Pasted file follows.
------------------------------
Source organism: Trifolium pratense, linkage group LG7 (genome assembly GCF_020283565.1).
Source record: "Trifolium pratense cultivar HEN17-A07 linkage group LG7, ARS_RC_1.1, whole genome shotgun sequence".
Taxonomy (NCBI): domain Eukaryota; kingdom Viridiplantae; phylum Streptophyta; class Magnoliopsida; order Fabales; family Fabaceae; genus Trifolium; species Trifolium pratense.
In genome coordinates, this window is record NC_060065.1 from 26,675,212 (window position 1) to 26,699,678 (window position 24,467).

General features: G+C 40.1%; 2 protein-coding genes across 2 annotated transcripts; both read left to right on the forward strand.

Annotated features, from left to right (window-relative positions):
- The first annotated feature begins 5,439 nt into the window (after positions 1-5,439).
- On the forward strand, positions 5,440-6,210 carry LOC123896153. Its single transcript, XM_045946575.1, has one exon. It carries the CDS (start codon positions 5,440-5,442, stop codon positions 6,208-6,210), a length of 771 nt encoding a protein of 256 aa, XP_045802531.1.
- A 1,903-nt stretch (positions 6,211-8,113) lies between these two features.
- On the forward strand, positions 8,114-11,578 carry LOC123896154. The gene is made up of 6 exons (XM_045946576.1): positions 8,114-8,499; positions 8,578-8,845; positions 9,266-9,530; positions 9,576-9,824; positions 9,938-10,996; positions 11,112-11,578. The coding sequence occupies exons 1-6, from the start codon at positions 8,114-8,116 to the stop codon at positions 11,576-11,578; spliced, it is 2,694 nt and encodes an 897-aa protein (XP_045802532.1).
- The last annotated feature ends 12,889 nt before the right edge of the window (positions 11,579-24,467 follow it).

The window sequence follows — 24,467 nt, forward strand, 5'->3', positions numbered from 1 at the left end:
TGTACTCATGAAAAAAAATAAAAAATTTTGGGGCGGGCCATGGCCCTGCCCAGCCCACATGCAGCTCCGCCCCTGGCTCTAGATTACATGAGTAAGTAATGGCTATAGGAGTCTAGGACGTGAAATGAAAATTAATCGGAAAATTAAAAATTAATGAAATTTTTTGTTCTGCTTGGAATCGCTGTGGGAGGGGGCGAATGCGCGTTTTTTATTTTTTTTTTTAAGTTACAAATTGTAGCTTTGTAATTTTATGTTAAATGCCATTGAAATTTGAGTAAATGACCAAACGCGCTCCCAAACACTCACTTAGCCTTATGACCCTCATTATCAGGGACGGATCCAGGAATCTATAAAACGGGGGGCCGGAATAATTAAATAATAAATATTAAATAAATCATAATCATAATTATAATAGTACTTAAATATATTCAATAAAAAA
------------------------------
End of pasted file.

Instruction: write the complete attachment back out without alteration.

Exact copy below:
Source organism: Trifolium pratense, linkage group LG7 (genome assembly GCF_020283565.1).
Source record: "Trifolium pratense cultivar HEN17-A07 linkage group LG7, ARS_RC_1.1, whole genome shotgun sequence".
Taxonomy (NCBI): domain Eukaryota; kingdom Viridiplantae; phylum Streptophyta; class Magnoliopsida; order Fabales; family Fabaceae; genus Trifolium; species Trifolium pratense.
In genome coordinates, this window is record NC_060065.1 from 26,675,212 (window position 1) to 26,699,678 (window position 24,467).

General features: G+C 40.1%; 2 protein-coding genes across 2 annotated transcripts; both read left to right on the forward strand.

Annotated features, from left to right (window-relative positions):
- The first annotated feature begins 5,439 nt into the window (after positions 1-5,439).
- On the forward strand, positions 5,440-6,210 carry LOC123896153. Its single transcript, XM_045946575.1, has one exon. It carries the CDS (start codon positions 5,440-5,442, stop codon positions 6,208-6,210), a length of 771 nt encoding a protein of 256 aa, XP_045802531.1.
- A 1,903-nt stretch (positions 6,211-8,113) lies between these two features.
- On the forward strand, positions 8,114-11,578 carry LOC123896154. The gene is made up of 6 exons (XM_045946576.1): positions 8,114-8,499; positions 8,578-8,845; positions 9,266-9,530; positions 9,576-9,824; positions 9,938-10,996; positions 11,112-11,578. The coding sequence occupies exons 1-6, from the start codon at positions 8,114-8,116 to the stop codon at positions 11,576-11,578; spliced, it is 2,694 nt and encodes an 897-aa protein (XP_045802532.1).
- The last annotated feature ends 12,889 nt before the right edge of the window (positions 11,579-24,467 follow it).

The window sequence follows — 24,467 nt, forward strand, 5'->3', positions numbered from 1 at the left end:
TGTACTCATGAAAAAAAATAAAAAATTTTGGGGCGGGCCATGGCCCTGCCCAGCCCACATGCAGCTCCGCCCCTGGCTCTAGATTACATGAGTAAGTAATGGCTATAGGAGTCTAGGACGTGAAATGAAAATTAATCGGAAAATTAAAAATTAATGAAATTTTTTGTTCTGCTTGGAATCGCTGTGGGAGGGGGCGAATGCGCGTTTTTTATTTTTTTTTTTAAGTTACAAATTGTAGCTTTGTAATTTTATGTTAAATGCCATTGAAATTTGAGTAAATGACCAAACGCGCTCCCAAACACTCACTTAGCCTTATGACCCTCATTATCAGGGACGGATCCAGGAATCTATAAAACGGGGGGCCGGAATAATTAAATAATAAATATTAAATAAATCATAATCATAATTATAATAGTACTTAAATATATTCAATAAAAAA